Healthcare technology, just like human error, can also contribute to medical mistakes (Siwicki). Though medical technology is designed to reduce errors in healthcare, there are still occasional unforeseen types or errors that can occur (Agrawal). Relying on computers to calculate the correct dose is a way to prevent medication errors (Agrawal). What happens when a medical staff depends on artificial intelligence rather than exercising their education? Proper training is crucial in working with artificial intelligence to reduce the likeliness of errors (Fasig). Documenting and reporting errors will help reduce mishaps long-term. Creating a system to avoid mishaps and minimizing possible risks by thoroughly investigating and researching new medical devices can help prevent errors (Siwicki). The third leading cause of death in the United States are a result of preventable adverse events in the medical field, which often happen when new technology is introduced without proper training (Fasig).Medical errors should be more transparent and available for patients and doctors to be aware of, for the sake of education and safety. New innovations are unproven until time exposes thefaults a device may or may not have. Typically, surgeons and patients are not well versed or educated on the process of approval for medical devices through the FDA (The Bleeding Edge).
Doctors willing to provide computer-assisted surgeries should be required to a more in-depth training process to use these advanced medical devices (The Bleeding Edge). Healthcare providers should understand and know the importance of leaning on the basic foundation of healthcare rather than solely focusing on technological advancements. Proper training in computer systems is crucial in avoiding medical mishaps (Siwicki). Stricter guidelines and regulations of device approval through the FDA could help minimize risks. Cutting corners in healthcare, with the use of artificial intelligence, should be done with caution due to the risks involved. Computers do not come with doctor-patient intimacy or weed out rare patient circumstances that do not adhere to standard textbook criteria. Simply put, safety should be the number one priority in healthcare, rather than profit.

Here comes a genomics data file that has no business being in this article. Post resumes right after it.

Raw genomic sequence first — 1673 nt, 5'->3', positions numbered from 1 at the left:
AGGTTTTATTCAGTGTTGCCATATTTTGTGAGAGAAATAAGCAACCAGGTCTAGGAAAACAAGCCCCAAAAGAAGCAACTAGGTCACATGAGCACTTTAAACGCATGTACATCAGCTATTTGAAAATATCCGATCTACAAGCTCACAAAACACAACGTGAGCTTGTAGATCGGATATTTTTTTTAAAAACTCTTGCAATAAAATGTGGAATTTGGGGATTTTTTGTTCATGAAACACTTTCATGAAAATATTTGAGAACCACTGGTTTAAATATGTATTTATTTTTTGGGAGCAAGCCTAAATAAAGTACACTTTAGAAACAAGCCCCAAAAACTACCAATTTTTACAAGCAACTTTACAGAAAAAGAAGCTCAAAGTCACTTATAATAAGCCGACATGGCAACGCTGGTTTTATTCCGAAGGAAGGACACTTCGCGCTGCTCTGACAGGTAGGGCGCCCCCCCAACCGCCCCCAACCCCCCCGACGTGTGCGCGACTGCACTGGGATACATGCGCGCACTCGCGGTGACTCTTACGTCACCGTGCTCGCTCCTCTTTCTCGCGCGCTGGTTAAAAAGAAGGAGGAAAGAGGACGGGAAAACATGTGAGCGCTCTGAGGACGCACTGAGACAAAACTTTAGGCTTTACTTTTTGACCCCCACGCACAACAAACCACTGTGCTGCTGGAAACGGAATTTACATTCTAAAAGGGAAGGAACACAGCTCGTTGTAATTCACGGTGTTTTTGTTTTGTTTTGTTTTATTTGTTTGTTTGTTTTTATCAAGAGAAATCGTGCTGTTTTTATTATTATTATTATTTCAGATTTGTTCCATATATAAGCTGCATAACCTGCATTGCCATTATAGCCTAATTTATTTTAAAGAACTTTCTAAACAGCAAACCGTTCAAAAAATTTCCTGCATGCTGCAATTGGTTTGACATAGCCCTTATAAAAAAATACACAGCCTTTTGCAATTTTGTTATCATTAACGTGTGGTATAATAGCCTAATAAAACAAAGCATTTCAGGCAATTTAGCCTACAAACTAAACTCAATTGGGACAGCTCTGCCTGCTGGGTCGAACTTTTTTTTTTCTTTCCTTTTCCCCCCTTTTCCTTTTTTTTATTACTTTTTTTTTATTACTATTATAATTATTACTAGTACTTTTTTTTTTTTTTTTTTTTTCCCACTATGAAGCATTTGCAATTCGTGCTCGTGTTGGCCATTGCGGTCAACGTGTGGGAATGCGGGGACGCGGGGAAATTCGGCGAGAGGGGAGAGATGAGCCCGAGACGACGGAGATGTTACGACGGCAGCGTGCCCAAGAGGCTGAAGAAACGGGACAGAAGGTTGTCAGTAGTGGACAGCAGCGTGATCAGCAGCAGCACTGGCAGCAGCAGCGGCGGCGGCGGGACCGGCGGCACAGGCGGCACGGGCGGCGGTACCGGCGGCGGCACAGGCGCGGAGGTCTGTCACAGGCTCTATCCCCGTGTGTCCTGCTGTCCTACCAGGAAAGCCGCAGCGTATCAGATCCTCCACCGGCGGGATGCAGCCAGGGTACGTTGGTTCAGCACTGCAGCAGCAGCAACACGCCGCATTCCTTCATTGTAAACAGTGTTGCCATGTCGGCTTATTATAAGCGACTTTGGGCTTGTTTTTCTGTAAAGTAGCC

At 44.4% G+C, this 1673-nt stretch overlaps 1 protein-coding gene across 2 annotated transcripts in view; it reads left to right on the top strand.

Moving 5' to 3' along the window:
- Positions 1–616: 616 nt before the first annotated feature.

by Misti Blu Day McDermott
Agrawal, Abha. “Medication Errors: Prevention Using Information Technology Systems.” British Journal of Clinical Pharmacology, 2009. https://www.ncbi.nlm.nih.gov/pmc/articles/PMC2723209/
The Bleeding Edge. Directed and produced by Kirby Dick, 2018. Netflix. http://bleedingedgedoc.com
“da Vinci Surgery: Minimally Invasive Surgery.” Intuitive Surgical, Inc., 2018. http://www.davincisurgery.com
Fasig, Jimmy. “New Medical Technology Can Lead to Errors that Create Liability if Users Are Not Properly Trained.” Fasig & Brooks, 06 May 2015. https://www.fasigbrooks.com/blog/2015/may/new-medical-technology-can-lead-to-errors-that-c/
Pourhosseini, Samira, et al. “Key Aspects of Providing Healthcare Services in Disaster Response Stage.” Iran J Public Health, 2015. https://www.ncbi.nlm.nih.gov/pmc/articles/PMC4449997/
Siwicki, Bill. “State Finds Hundreds of Medical Errors Linked to Medical Technology.” Health IT News, 2017. https://www.healthcareitnews.com/news/state-finds-hundreds-medication-errors-linked-healthcare-technology